As I started to write, as is the case with most beginning authors, I tried to emulate the style of the writers I admired the most: Willo Davis Roberts, Candace Ransom, Laura Ingalls Wilder, and others. However, my writing was never as good as theirs. Or my story premise was not as strong. Or my characters weren’t fully developed. I’d get frustrated or bored and quickly move on to another story. Over the years, at any given time, I had three or four active stories and a myriad of others waiting “in the wings” to be written. None of them ever made it past just a few pages of writing.

By the time I got to high school, my writing was something I was very secretive about and protective of. I didn’t see writing as something that could be done as a profession and, not only that, I was embarrassed by something I didn’t understand: writing was a compulsion for me. I had to write. I couldn’t help but write. I was like a drug addict trying to hide her problem from her family. I didn’t talk to anyone about it. I wouldn’t tell anyone about what I was writing. My family knew I wrote, but I think they thought I’d eventually grow out of it.

For my English class my senior year of high school, I was fortunate enough to be allowed to take Creative Writing. Our first major assignment for that class was to write a short story. This was a difficult undertaking for me. To that point in time, all of my story ideas were novel length, to rival War and Peace. I struggled to write a story that would fit into the ten page limit he’d given us, but finally got the story told the way I wanted to and turned it in.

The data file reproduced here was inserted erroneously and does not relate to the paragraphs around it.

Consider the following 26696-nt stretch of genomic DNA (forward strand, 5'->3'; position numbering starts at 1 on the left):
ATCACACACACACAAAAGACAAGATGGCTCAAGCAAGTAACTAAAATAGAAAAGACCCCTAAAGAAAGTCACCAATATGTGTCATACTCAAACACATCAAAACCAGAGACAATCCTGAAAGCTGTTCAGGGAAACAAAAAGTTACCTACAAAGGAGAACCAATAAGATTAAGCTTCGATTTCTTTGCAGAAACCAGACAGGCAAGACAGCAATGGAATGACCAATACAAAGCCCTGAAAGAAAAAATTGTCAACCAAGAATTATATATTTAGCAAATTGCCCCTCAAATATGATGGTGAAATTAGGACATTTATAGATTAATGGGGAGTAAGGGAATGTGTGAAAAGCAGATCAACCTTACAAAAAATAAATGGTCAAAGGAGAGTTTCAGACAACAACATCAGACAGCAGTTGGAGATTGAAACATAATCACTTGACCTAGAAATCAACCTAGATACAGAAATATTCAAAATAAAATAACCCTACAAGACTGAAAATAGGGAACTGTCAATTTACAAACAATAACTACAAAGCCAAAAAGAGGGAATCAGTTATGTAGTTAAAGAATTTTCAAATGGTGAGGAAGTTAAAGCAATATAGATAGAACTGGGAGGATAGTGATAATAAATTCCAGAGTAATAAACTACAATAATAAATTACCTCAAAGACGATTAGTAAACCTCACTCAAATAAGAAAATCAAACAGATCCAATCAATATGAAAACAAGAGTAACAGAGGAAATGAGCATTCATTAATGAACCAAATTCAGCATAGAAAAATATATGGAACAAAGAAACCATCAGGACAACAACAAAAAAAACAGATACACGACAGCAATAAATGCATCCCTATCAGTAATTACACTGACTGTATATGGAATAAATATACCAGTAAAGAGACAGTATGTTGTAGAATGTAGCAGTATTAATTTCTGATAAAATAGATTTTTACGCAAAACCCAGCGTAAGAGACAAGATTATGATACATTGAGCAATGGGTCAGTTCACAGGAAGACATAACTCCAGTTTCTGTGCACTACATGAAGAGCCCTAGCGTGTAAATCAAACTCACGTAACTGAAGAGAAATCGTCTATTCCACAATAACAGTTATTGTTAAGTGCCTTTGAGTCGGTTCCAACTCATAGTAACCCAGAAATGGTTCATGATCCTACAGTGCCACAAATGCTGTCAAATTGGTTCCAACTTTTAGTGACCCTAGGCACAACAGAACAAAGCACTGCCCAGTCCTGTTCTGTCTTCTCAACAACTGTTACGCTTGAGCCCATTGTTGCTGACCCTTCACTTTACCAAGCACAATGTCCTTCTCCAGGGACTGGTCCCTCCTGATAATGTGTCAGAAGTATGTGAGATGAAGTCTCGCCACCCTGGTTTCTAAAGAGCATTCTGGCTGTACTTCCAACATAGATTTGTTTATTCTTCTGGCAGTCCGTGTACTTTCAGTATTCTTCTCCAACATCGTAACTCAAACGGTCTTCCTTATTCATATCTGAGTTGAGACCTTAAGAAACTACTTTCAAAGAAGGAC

For a week, I waited to find out what the teacher I highly respected thought of it.

The next Monday, he returned the papers to us. With bated breath I took mine. As I saw the red marks on the pages, I started to lose heart. Quickly, I turned to the last page to read the bottom line. What a surprise—and a relief—when I saw not only a large “A+” but that my teacher had written a note telling me that he thought I’d discovered what I needed to do with the rest of my life. Wow, what encouragement for someone who’d never let anyone read her stuff before!

Even after that comment and many more on the remainder of the writing (poetry and drama) that I did in that class, I still didn’t see Creative Writing as something I could actually do as a career. It was a pastime, a hobby . . . something I did in the privacy of my own room and allowed no one else to see much less read.

When I went to college (the first time) and discovered I could major in Creative Writing, I signed up! Unfortunately, never having had any experience with anyone reading my writing except that one teacher in high school, I was completely unprepared for what awaited me. Without getting into all the gory details, my experiences with the two CW classes I took at LSU (Writing the Short Story and Writing the Novel) were so negative that by the time I dropped out of school at age twenty-one, I swore that I’d never let anyone read my writing EVER again.